The High Castle of Füssen
In the middle of the old town of the small city in the eastern Allgäu lies a magnificent monument of the old Bavarian monarchic history. The high castle in Füssen is among the best kept castles in Bavaria and draws countless visitors every year to the province. The old summer residence of the Bavarian bishops is also worth a visit.
From camp to bishop's residence
After it started as roman military camp, a city developed in the middle ages in the area that now encompasses Füssen. In 1183 the people of Augsburg gave the monastery a hill on which the castle stands today. In 1322 the city walls also included the castle, which was extended further and further. The high castle of Füssen in it's current form was finished in the 15th century by bishop Friedrich II of Zollern. The last changes made by Friedrich of Zollern include the construction of a moat, as well as the fortification of many defense towers, kennels and retrenchments. Several smaller changes in construction followed up to the 20th century.
A highlight in the otherwise conservatively built castle are the facades of the castle wings and the door tower, which were decorated with unique and artfully crafted illusionary paintings. The painter responsible for the paintings has yet to be identified.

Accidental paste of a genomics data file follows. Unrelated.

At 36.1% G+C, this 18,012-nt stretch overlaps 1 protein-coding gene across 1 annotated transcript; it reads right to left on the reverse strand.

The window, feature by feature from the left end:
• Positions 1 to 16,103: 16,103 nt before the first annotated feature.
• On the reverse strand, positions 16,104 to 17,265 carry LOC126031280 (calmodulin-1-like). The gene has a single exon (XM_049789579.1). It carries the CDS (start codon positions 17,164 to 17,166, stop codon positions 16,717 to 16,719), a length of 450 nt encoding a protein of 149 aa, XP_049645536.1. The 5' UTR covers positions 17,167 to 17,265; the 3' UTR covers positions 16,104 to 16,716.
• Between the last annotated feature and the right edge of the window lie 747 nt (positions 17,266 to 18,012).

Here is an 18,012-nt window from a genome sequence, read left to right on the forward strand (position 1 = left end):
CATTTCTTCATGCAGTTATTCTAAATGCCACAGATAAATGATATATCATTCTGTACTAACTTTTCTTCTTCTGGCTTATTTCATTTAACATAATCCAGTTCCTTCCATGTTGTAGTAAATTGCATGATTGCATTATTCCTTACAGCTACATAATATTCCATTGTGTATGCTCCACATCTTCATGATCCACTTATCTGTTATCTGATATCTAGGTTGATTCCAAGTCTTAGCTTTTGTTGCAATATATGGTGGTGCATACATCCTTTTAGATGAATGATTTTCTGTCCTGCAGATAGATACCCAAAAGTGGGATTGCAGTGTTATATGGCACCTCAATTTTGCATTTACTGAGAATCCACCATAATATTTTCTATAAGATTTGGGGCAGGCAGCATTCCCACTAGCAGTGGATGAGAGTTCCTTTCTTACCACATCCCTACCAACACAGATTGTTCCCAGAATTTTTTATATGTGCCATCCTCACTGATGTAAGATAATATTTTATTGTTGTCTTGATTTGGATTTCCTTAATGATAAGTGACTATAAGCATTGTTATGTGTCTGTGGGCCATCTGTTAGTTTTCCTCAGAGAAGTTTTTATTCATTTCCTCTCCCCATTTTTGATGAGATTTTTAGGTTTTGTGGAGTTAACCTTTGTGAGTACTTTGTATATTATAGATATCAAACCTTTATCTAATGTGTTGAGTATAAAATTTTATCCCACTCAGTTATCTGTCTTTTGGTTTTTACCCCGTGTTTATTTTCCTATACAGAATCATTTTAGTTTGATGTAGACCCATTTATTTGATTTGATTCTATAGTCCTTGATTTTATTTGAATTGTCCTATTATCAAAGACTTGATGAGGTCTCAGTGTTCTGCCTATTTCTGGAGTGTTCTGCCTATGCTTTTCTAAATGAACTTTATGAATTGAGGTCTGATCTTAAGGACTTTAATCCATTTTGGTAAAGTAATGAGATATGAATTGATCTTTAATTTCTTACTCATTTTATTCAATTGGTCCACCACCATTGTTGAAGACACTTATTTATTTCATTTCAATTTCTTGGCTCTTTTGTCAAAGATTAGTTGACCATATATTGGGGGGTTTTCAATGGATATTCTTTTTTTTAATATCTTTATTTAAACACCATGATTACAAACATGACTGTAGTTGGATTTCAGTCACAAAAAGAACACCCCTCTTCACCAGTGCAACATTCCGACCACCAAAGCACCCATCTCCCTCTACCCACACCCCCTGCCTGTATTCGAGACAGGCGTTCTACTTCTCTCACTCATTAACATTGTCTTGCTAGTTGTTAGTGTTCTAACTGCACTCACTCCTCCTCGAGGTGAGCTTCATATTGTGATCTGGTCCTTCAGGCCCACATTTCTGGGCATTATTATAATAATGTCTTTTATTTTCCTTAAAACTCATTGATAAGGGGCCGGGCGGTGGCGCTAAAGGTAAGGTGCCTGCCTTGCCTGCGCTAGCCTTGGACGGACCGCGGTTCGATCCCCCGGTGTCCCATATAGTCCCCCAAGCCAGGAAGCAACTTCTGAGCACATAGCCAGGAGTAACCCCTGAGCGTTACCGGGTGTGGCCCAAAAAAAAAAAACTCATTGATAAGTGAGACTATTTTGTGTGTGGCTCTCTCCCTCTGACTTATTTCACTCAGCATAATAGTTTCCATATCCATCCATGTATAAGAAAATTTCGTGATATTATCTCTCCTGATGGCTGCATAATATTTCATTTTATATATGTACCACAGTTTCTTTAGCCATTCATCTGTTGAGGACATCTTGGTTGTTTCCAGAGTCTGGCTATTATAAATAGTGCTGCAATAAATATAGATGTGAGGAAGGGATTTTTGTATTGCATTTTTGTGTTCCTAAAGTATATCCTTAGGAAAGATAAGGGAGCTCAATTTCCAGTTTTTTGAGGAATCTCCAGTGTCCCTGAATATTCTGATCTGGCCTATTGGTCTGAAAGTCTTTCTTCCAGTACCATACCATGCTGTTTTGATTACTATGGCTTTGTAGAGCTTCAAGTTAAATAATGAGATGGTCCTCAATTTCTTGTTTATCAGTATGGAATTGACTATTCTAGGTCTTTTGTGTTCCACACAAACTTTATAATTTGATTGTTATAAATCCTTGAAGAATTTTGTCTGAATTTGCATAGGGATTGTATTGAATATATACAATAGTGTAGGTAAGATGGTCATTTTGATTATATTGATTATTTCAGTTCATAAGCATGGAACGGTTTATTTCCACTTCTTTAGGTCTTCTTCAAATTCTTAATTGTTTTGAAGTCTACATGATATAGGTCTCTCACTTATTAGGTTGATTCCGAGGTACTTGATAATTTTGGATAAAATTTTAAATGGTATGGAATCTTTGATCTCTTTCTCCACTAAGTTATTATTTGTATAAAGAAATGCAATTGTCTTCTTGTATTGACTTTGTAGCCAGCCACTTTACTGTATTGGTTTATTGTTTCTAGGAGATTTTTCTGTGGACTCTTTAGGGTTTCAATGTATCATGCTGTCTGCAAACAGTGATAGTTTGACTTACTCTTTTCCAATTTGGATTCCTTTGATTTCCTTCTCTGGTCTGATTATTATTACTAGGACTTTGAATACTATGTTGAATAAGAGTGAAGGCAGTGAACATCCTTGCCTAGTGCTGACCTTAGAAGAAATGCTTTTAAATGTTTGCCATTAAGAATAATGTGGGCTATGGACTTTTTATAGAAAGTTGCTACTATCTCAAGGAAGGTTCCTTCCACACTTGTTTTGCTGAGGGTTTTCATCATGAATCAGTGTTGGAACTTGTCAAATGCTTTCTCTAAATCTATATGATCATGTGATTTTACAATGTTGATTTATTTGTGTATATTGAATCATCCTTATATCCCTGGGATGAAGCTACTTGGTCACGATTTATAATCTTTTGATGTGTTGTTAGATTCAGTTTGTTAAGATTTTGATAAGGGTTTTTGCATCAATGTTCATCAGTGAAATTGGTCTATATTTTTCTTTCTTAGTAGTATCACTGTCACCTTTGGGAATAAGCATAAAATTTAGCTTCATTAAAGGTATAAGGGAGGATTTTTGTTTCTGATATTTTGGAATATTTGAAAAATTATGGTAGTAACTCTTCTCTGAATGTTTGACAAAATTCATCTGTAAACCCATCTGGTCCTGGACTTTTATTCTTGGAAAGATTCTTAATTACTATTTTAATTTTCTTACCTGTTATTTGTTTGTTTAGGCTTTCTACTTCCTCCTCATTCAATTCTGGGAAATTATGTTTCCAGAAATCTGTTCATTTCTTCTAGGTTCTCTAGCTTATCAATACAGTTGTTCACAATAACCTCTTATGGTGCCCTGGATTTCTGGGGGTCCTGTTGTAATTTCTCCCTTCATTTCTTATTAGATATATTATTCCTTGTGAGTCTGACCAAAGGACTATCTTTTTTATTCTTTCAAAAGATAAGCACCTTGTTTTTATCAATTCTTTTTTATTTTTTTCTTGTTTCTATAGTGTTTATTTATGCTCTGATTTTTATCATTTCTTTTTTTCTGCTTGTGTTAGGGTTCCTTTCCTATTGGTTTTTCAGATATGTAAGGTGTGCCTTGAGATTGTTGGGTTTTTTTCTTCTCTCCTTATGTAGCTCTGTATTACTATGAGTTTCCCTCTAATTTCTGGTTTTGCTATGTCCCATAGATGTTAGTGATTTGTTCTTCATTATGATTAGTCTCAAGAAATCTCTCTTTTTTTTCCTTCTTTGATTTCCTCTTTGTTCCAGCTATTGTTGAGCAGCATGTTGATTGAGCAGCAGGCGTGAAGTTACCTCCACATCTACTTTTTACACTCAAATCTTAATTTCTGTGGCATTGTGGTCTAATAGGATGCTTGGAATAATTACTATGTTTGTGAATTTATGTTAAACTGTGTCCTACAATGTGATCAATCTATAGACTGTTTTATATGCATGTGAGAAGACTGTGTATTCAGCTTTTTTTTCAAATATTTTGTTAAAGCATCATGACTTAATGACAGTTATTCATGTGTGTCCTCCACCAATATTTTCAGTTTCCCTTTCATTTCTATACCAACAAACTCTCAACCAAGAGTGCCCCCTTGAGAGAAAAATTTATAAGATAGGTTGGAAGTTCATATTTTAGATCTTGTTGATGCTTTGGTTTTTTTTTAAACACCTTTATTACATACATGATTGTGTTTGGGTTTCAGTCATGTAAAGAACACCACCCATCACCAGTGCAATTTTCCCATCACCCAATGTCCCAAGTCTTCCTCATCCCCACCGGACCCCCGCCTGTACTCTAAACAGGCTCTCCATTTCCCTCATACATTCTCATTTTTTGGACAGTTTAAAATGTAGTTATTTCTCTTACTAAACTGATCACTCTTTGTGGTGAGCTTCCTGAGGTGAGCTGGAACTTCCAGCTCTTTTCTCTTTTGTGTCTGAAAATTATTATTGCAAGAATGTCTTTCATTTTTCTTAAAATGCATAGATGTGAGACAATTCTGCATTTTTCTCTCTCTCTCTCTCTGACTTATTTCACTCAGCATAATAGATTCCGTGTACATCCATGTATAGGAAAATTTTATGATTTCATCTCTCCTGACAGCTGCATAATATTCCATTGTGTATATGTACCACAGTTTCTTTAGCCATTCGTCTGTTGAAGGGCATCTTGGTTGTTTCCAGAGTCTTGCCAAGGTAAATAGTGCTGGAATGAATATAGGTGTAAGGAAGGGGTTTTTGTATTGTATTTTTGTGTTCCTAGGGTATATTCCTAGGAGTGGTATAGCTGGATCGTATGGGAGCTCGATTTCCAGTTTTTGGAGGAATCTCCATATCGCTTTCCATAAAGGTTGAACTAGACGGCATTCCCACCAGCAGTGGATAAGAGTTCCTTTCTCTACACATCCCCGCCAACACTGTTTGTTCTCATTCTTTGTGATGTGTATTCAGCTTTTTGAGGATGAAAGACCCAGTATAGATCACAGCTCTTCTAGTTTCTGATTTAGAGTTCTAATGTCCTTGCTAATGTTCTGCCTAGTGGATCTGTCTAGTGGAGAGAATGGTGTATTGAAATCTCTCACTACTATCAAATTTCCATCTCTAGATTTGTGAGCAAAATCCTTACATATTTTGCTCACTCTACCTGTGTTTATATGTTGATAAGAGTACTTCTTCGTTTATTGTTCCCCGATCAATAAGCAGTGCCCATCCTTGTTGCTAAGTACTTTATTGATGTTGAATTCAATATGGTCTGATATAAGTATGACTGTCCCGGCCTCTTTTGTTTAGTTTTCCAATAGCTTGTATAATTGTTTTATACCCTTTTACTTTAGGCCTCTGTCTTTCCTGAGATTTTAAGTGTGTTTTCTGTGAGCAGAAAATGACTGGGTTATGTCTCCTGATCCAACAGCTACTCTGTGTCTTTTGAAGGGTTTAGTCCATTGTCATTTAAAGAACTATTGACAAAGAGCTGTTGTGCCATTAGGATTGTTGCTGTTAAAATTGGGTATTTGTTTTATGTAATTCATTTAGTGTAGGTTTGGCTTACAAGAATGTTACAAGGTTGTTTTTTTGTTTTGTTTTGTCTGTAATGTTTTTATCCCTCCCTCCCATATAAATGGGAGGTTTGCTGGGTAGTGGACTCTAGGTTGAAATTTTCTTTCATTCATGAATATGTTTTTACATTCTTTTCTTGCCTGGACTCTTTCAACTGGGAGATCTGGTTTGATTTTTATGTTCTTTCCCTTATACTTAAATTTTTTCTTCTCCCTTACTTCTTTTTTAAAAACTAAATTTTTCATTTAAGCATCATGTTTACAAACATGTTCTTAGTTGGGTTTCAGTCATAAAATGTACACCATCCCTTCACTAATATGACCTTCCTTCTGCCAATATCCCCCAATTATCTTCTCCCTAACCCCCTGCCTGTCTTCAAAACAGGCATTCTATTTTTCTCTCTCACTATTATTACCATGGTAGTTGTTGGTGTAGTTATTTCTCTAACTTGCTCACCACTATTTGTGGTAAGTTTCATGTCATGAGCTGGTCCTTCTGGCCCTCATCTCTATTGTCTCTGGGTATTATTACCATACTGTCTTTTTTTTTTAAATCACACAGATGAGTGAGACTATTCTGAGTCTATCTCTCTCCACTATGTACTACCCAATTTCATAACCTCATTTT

The current function and meaning for the local tourism
The gothic exterior plaster, which is optically close to the appearance of the castle in the middle ages, is still intact and was only refreshed by restorations. The inner rooms of the castle are mostly in good condition and offer evidence of all centuries since it's construction. From gothic wooden ceilings to the knight's room, which is especially impressive. Directly next to the castle you can find the highest located castle chapel of Germany, which is the Veitskapelle. From it visitors can enjoy the picturesque view of the idyllic alpine landscape of the Allgäu.
Nowadays the the high castle is the residence of the local tax office. Next to it you can find a museum. The state gallery in the high castle invites visitors to look at late gothic plates and sculptures in a traditional setting. They belong to the Bavarian state owned collection of paintings and contain „Salvator Mundi“ among others, which was donated by Friedrich von Zollern. The visitor can see further unique examples of swabic and traditional bavarian paintings of late medieval times as well as the 15th to 17th century.
If you consider a visit to the high castle, the drop tower should also be visited. The tower, which was opened to visitors a short time ago, originally served as a dungeon and offers an impressive view of the castle grounds and the surrounding landscape. Guided tours of the castle are also offered.